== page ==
Balancing and Strengthening for Ankle Sprains

Balancing and Strengthening for Ankle Sprains

After experiencing a sprained ankle, you may be eager to get back on your feet; however, it is critical to take things one step at a time. When recovering from any injury, you can never be too careful and a common mistake is to go too far too fast while trying to “push through” the pain. After you have received initial medical care and once your ankle can support your weight, engaging in training exercises can help to prevent the risk of re-injury.

Below, we have outlined several types of exercises that may be able to help you after an ankle sprain. If you want to know if the following exercises are right for you or if you have questions about how to perform the movements, speak to one of our qualified Aberdeen physical therapists today.

Four types of exercises for sprained ankles include:

  1. Range of motion: These exercises place a relatively low amount of stress on your joints and are typically among the first you can perform after an injury. While sitting down, trace shapes, numbers, and letters in the air with the toe of your injured foot. Repeat this activity several times per day. Another common range of motion exercise: while sitting, place your injured foot flat on the floor and gently move your knee back and forth.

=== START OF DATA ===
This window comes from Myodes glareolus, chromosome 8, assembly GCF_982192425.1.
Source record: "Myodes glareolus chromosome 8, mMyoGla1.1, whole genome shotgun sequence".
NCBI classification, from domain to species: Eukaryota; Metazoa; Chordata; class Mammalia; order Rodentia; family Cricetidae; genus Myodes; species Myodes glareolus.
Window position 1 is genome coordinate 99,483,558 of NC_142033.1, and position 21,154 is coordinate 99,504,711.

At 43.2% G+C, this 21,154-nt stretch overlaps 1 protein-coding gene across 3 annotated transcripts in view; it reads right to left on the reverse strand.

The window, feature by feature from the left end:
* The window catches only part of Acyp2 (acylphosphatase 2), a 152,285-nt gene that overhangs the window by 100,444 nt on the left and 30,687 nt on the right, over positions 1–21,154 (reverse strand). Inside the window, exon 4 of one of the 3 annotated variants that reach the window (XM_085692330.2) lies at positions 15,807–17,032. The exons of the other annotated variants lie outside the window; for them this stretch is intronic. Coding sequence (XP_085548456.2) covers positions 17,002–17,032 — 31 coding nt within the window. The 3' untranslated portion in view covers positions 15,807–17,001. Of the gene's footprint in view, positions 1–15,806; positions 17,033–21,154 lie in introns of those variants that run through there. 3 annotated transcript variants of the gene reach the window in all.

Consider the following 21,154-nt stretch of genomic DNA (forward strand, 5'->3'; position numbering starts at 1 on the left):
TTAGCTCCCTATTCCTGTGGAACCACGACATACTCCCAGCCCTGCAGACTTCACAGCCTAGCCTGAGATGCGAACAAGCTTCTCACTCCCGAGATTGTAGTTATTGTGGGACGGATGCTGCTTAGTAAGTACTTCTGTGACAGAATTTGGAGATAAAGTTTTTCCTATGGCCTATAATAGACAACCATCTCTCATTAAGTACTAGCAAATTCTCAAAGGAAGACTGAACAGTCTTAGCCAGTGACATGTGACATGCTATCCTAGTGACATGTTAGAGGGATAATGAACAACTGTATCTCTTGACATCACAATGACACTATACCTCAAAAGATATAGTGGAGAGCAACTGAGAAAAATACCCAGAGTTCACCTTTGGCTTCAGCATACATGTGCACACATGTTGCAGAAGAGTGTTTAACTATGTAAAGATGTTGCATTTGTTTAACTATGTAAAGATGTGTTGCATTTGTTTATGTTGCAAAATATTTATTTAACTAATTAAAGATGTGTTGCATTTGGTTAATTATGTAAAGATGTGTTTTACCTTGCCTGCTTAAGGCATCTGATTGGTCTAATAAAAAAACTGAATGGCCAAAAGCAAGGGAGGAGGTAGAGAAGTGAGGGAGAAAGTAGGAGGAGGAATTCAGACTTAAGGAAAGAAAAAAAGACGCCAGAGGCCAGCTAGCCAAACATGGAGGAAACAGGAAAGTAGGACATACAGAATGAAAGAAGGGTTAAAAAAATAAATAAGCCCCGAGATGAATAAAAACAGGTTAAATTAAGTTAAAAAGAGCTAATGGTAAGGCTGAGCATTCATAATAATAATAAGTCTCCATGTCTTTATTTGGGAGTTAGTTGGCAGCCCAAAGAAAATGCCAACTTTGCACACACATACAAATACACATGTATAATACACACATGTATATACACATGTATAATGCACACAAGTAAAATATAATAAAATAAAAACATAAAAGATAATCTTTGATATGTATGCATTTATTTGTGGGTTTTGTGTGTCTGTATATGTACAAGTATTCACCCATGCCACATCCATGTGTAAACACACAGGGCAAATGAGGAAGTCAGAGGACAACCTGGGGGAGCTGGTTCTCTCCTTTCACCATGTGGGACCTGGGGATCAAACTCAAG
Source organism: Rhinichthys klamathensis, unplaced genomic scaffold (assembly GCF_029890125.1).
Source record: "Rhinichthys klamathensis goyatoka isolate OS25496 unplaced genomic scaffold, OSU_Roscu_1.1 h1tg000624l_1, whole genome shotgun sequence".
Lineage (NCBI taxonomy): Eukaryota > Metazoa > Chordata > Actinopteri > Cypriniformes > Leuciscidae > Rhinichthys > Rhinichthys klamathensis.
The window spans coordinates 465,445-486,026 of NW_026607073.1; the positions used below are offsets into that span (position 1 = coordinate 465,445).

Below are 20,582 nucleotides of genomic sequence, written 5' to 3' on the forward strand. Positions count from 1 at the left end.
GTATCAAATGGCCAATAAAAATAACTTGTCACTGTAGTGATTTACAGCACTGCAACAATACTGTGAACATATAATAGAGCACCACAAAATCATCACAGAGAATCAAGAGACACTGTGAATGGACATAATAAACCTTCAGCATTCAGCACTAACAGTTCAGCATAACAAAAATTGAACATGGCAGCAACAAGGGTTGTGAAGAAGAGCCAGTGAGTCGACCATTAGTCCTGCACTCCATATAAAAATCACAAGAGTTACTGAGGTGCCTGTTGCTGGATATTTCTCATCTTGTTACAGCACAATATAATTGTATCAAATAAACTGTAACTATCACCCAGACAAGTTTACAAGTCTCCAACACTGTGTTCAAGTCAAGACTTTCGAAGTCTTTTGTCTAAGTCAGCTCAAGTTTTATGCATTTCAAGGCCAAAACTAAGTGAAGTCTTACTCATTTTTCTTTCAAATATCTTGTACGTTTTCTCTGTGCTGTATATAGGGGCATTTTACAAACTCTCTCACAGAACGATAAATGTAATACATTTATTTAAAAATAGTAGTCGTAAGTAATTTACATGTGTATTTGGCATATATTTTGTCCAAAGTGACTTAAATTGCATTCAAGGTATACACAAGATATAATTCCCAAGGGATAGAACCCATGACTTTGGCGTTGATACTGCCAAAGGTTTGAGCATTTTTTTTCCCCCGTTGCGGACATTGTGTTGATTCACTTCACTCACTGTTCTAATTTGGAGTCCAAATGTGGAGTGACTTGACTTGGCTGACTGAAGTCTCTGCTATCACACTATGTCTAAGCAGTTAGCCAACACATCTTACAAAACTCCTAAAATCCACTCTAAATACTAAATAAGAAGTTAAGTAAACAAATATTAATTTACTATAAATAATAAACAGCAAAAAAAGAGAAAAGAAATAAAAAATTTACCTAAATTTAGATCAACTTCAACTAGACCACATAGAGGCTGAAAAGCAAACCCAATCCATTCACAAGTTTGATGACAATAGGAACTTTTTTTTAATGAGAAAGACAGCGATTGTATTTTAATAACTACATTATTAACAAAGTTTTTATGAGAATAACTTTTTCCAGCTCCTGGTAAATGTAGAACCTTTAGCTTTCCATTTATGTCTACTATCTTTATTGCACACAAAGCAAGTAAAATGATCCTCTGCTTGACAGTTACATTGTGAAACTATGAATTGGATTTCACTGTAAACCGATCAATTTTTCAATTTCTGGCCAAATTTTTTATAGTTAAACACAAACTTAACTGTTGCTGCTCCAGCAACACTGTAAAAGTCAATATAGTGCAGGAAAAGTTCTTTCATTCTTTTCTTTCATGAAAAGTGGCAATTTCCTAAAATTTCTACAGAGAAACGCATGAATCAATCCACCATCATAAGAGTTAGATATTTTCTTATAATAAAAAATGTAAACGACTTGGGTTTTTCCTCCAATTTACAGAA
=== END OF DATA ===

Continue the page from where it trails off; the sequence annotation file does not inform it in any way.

2. Stretching: These exercises aim to stretch the muscles around the tendons in your ankle to reduce tightness and improve flexibility. Sit on the ground with your leg set flat straight in front of you. Then, place a towel held at both ends under the ball of your foot and pull gently, stretching your calf. Keep your knee straight and hold the position for 20 to 30 seconds. While you should feel the tension in your leg, stop the exercise if you begin to feel pain.
  3. Balancing: After an ankle sprain, re-training your ability to effectively balance is a critical step in reducing the risk of future injuries. Additionally, be sure to only perform exercises if you could do them when you were uninjured. Improving your balance can be a daily activity. First, stand on one foot with your arms out to the side to help you keep balance. Consider standing next to a wall or in a doorway to catch yourself should you need to. As your balance improves, increase the difficulty of the exercise by crossing your arms or closing your eyes.
  4. Strengthening: These exercises focus on building muscle directly. Sit down with your leg against a stationary object and “push” against it with the ball of your foot. You can also use resistance bands to create tension and perform the same motions. When doing any sort of strength training, do not exercise with more resistance than you feel comfortable using.

Just as no two injuries are the same, the best treatment schedule may be different for each person. The exercises above can be a great place to begin; however, little can replace the guidance and direction of a trained therapist. At ProFysio Physical Therapy, each of our therapists has undergone rigorous clinical training and is a Doctor of Physical Therapy. We are also the only fellowship trained therapists in Monmouth County and provide every patient with the compassionate care they need to live a life in motion.

Are you ready to get started on the road to recovery? Call (732) 333-6360 or schedule an initial appointment with our friendly staff to learn more about how we can help.

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